One of the problems with educational research is that most of it takes place in universities rather than in schools where it might produce useful results. I suppose that this is due to the nature of schools and universities – universities are places of research and schools are places where the theory is put into practice. I would argue that some serious rapprochement between these two groups needs to take place.
Sometimes the fact that research only produces theoretical results limits its interest for people who do the practical work of actually teaching. This again is the nature of university research. It is mostly theoretically rather than practically orientated.
Another problem is that, often, teachers don’t have access to the journals that publish the latest research. Access to many of these journals is restricted to universities, where researchers need to refer to them, due to the cost, making it difficult for the average teacher to keep up with the latest research.
Often there is some distance between the theoreticians who do the research and the practitioners who need the information to inform their work. This distance is sometimes caused by differences in perception, practitioners sometimes wonder whether the theoreticians are really living in the same world as themselves, but is more likely to be due to the way the researchers report their findings.
Academics have often been criticised for their forms of expression and jargon, and it is true that often theoretical papers are difficult for the reader to understand even if s/he is working in the same field.
On the other hand, teachers tend to build up a body of knowledge and experience that never reaches the researcher in the university.
This, I would maintain, is only partly because most teachers make little effort to share their experience. It is often the case that there is no communication at all between the practitioner and the theoretician: From my experience, much of this lack is due to the theoretician not properly recognising the value of the information the practitioner could impart.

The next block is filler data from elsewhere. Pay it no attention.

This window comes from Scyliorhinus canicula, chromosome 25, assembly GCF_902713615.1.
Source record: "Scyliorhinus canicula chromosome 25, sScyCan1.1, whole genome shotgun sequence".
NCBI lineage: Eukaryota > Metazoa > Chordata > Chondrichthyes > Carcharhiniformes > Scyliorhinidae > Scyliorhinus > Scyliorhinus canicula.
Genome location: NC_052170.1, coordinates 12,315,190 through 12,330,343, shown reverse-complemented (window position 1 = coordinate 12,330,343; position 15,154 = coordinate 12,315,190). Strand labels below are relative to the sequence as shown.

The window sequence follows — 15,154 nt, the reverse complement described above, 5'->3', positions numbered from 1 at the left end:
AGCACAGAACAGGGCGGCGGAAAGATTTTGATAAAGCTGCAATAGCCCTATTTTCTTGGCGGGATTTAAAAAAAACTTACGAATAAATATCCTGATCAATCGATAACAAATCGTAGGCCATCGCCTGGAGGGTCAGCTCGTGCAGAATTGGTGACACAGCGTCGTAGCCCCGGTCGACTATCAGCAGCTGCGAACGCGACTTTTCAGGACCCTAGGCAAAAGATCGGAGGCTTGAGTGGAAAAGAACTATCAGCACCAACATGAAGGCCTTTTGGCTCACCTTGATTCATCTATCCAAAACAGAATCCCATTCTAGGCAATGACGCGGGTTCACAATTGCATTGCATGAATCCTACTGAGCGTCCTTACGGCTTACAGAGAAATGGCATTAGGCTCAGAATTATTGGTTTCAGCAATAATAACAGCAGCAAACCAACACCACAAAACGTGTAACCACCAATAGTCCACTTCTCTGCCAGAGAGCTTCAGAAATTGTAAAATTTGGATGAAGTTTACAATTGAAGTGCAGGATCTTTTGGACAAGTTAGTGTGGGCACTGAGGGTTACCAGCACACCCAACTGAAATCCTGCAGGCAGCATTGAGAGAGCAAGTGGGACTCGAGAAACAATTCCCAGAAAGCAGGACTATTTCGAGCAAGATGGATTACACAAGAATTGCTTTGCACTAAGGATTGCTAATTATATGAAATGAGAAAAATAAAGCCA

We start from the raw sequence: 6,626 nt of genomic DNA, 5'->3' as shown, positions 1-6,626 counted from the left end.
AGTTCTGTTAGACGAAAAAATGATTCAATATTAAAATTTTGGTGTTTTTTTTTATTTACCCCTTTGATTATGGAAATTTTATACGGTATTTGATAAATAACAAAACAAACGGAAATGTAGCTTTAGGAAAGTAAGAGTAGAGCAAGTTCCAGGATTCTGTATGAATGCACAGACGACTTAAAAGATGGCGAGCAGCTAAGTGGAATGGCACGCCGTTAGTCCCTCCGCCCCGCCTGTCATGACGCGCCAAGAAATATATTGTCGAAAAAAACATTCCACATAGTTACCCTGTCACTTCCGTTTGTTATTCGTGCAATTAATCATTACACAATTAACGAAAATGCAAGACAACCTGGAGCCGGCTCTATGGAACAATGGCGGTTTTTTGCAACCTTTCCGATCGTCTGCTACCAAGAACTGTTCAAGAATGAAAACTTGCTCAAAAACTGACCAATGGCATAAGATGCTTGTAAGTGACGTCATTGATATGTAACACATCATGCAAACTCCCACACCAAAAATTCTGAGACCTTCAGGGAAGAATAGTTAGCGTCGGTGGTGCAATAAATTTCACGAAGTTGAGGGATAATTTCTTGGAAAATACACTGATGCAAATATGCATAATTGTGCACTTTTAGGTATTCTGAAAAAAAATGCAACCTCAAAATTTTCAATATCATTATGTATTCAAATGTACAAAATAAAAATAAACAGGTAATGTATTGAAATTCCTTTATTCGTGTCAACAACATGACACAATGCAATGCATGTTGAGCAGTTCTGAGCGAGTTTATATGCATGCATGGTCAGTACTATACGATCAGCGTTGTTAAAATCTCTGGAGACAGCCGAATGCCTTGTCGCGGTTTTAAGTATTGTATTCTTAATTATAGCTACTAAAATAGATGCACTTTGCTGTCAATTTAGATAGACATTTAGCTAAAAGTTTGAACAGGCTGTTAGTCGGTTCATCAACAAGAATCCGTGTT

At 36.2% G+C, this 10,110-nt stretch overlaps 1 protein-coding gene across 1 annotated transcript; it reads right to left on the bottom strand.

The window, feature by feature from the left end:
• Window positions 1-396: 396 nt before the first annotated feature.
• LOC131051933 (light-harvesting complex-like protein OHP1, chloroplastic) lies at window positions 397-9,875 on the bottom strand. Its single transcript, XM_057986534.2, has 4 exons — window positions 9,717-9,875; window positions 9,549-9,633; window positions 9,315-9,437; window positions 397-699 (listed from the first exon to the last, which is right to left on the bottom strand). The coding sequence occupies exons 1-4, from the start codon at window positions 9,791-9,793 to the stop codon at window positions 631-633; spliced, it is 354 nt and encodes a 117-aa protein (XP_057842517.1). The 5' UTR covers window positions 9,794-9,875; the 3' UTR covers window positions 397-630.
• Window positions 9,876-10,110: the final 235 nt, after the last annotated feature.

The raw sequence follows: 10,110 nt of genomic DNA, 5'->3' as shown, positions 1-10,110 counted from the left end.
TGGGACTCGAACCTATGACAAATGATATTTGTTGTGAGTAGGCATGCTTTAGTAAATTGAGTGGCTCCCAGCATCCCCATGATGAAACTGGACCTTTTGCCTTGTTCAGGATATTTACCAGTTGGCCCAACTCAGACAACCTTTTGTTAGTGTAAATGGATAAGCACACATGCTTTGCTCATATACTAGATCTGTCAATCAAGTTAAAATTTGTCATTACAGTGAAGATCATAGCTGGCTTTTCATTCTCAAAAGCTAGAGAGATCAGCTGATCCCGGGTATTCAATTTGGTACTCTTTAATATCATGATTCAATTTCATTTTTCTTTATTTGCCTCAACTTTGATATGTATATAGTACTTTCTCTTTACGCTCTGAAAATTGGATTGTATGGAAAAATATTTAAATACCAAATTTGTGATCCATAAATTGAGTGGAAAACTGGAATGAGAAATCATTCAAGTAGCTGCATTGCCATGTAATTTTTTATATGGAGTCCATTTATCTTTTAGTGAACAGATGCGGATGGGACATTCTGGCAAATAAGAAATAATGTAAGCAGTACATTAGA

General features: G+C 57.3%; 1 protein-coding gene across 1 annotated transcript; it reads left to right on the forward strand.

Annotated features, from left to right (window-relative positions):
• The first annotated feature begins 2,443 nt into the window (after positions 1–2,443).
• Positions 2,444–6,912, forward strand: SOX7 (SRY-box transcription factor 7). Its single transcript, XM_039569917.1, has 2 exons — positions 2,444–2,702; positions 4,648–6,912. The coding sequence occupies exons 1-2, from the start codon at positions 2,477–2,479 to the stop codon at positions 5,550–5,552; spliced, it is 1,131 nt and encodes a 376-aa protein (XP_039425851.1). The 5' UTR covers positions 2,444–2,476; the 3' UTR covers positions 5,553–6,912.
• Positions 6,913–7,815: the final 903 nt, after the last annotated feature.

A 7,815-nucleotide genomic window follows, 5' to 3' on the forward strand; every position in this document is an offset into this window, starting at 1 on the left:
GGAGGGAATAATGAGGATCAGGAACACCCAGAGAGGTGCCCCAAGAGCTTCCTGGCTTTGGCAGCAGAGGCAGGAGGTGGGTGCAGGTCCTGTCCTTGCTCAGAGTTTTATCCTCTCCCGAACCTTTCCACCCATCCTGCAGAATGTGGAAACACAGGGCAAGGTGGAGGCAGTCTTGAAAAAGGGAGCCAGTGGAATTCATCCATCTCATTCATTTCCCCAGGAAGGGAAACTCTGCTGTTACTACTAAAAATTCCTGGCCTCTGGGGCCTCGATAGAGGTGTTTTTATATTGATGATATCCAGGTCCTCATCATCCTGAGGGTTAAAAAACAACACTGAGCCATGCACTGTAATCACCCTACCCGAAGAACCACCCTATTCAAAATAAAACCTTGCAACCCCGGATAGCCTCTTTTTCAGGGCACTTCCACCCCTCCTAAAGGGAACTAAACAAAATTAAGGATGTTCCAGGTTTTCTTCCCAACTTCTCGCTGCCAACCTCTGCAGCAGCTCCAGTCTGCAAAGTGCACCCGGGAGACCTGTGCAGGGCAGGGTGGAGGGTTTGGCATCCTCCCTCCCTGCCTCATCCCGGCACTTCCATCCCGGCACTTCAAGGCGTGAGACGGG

This may be due to the difficulty in converting practical experience into theoretical knowledge and it sometimes being difficult to use the result as the basis for research. It may also be the result of many academics feeling that they are above mundane matters such as finding a practical use for their research results.
There is no reason why teachers can’t contribute to the knowledge base. They too could write learned journal papers, although, time may not be available for learning this new skill and developing the ability to write up to a sufficient theoretical standard. However, that does not stop a teacher writing up lessons learnt in the classroom and sharing them on sites such as EducationHQ and Australian Teacher Magazine.
The interested teacher can use these facilities to spread useful information on classroom experiences and methods that have proven worthwhile, as well as using them to keep him/herself up to date on what other teachers are thinking.
In these ways the average teacher can share her/his knowledge with others. Sharing such knowledge can be of benefit to everyone and more importantly it can help to stimulate discussion of important ideas and knowledge. Thus, any and all teachers can contribute to making schooling and teaching better.
It would be much better for everyone if schools and universities worked together to solve the problems of delivering the best education to our children. A combination of theory and practice would make the best value of both. We need researchers to impart their results in ways that teachers can use them, and teachers to share their experience with researchers to help them properly design their research.